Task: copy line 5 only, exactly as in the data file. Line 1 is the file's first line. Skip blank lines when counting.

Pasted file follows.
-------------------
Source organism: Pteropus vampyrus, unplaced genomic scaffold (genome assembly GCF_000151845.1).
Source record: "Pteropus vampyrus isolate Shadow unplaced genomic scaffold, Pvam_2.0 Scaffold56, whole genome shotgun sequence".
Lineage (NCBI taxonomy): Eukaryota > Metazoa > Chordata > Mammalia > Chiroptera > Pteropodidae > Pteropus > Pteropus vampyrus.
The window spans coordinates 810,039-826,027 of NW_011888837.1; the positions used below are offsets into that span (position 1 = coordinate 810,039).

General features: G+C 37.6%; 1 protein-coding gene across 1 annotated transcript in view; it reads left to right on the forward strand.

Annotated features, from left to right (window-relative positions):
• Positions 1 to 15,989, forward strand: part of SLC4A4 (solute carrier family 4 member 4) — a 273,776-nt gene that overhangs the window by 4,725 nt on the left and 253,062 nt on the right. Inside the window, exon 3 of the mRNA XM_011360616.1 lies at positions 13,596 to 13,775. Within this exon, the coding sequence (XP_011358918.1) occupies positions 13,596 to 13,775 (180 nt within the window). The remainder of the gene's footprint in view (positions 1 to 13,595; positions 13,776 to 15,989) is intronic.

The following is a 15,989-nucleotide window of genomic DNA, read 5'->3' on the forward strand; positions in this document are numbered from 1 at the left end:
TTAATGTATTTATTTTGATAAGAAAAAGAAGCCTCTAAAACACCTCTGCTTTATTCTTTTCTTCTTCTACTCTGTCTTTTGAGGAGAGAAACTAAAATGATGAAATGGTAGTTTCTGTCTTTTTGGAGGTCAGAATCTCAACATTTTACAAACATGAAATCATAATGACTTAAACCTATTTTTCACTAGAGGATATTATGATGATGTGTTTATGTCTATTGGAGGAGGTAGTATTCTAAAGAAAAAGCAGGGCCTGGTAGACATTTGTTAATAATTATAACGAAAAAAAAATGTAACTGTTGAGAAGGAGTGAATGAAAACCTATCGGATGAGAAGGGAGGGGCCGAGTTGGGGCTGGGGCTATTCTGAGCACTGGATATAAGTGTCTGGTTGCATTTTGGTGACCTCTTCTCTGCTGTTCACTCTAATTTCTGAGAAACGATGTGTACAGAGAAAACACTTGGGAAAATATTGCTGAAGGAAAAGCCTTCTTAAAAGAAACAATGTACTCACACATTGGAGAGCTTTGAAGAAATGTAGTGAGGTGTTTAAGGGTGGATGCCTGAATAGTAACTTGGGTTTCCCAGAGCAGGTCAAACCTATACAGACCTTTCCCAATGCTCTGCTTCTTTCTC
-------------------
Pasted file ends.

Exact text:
General features: G+C 37.6%; 1 protein-coding gene across 1 annotated transcript in view; it reads left to right on the forward strand.